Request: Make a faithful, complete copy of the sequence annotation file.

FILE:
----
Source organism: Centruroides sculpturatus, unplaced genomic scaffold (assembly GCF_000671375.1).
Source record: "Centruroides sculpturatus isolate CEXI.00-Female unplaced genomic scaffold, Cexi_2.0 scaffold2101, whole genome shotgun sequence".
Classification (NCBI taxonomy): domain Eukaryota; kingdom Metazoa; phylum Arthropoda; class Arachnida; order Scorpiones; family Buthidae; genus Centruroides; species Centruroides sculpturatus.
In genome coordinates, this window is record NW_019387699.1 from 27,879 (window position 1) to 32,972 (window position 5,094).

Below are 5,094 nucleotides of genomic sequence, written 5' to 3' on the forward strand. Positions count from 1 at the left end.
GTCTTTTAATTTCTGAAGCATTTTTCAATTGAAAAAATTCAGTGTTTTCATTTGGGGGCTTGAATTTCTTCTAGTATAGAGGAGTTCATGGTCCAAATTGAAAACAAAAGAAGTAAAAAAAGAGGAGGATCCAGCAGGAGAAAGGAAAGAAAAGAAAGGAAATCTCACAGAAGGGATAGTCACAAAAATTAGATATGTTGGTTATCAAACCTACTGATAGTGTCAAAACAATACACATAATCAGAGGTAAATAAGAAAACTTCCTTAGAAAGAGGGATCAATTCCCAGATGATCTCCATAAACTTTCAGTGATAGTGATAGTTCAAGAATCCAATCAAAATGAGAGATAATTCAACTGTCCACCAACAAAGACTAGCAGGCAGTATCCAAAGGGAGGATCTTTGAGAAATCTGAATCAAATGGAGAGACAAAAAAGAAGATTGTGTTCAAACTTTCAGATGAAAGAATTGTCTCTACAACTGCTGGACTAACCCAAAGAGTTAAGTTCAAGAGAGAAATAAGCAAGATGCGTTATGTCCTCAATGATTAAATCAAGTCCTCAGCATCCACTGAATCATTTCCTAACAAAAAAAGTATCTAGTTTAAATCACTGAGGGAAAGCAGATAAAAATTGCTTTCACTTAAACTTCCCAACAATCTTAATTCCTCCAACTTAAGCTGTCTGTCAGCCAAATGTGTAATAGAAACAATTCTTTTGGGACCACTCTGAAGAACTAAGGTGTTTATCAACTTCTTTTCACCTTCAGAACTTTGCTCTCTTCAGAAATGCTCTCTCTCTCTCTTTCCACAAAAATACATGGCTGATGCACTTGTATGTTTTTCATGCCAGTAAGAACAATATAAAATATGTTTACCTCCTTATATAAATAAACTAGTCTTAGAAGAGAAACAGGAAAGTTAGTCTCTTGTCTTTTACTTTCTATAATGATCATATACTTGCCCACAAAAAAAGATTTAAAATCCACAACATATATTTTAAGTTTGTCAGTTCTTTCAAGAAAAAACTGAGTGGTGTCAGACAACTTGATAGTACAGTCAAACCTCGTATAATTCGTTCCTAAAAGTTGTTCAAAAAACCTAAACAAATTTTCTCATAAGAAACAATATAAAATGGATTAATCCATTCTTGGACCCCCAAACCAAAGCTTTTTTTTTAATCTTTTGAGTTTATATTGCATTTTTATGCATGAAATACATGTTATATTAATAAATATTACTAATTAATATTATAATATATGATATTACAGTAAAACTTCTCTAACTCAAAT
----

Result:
Source organism: Centruroides sculpturatus, unplaced genomic scaffold (assembly GCF_000671375.1).
Source record: "Centruroides sculpturatus isolate CEXI.00-Female unplaced genomic scaffold, Cexi_2.0 scaffold2101, whole genome shotgun sequence".
Classification (NCBI taxonomy): domain Eukaryota; kingdom Metazoa; phylum Arthropoda; class Arachnida; order Scorpiones; family Buthidae; genus Centruroides; species Centruroides sculpturatus.
In genome coordinates, this window is record NW_019387699.1 from 27,879 (window position 1) to 32,972 (window position 5,094).

Below are 5,094 nucleotides of genomic sequence, written 5' to 3' on the forward strand. Positions count from 1 at the left end.
GTCTTTTAATTTCTGAAGCATTTTTCAATTGAAAAAATTCAGTGTTTTCATTTGGGGGCTTGAATTTCTTCTAGTATAGAGGAGTTCATGGTCCAAATTGAAAACAAAAGAAGTAAAAAAAGAGGAGGATCCAGCAGGAGAAAGGAAAGAAAAGAAAGGAAATCTCACAGAAGGGATAGTCACAAAAATTAGATATGTTGGTTATCAAACCTACTGATAGTGTCAAAACAATACACATAATCAGAGGTAAATAAGAAAACTTCCTTAGAAAGAGGGATCAATTCCCAGATGATCTCCATAAACTTTCAGTGATAGTGATAGTTCAAGAATCCAATCAAAATGAGAGATAATTCAACTGTCCACCAACAAAGACTAGCAGGCAGTATCCAAAGGGAGGATCTTTGAGAAATCTGAATCAAATGGAGAGACAAAAAAGAAGATTGTGTTCAAACTTTCAGATGAAAGAATTGTCTCTACAACTGCTGGACTAACCCAAAGAGTTAAGTTCAAGAGAGAAATAAGCAAGATGCGTTATGTCCTCAATGATTAAATCAAGTCCTCAGCATCCACTGAATCATTTCCTAACAAAAAAAGTATCTAGTTTAAATCACTGAGGGAAAGCAGATAAAAATTGCTTTCACTTAAACTTCCCAACAATCTTAATTCCTCCAACTTAAGCTGTCTGTCAGCCAAATGTGTAATAGAAACAATTCTTTTGGGACCACTCTGAAGAACTAAGGTGTTTATCAACTTCTTTTCACCTTCAGAACTTTGCTCTCTTCAGAAATGCTCTCTCTCTCTCTTTCCACAAAAATACATGGCTGATGCACTTGTATGTTTTTCATGCCAGTAAGAACAATATAAAATATGTTTACCTCCTTATATAAATAAACTAGTCTTAGAAGAGAAACAGGAAAGTTAGTCTCTTGTCTTTTACTTTCTATAATGATCATATACTTGCCCACAAAAAAAGATTTAAAATCCACAACATATATTTTAAGTTTGTCAGTTCTTTCAAGAAAAAACTGAGTGGTGTCAGACAACTTGATAGTACAGTCAAACCTCGTATAATTCGTTCCTAAAAGTTGTTCAAAAAACCTAAACAAATTTTCTCATAAGAAACAATATAAAATGGATTAATCCATTCTTGGACCCCCAAACCAAAGCTTTTTTTTTAATCTTTTGAGTTTATATTGCATTTTTATGCATGAAATACATGTTATATTAATAAATATTACTAATTAATATTATAATATATGATATTACAGTAAAACTTCTCTAACTCAAAT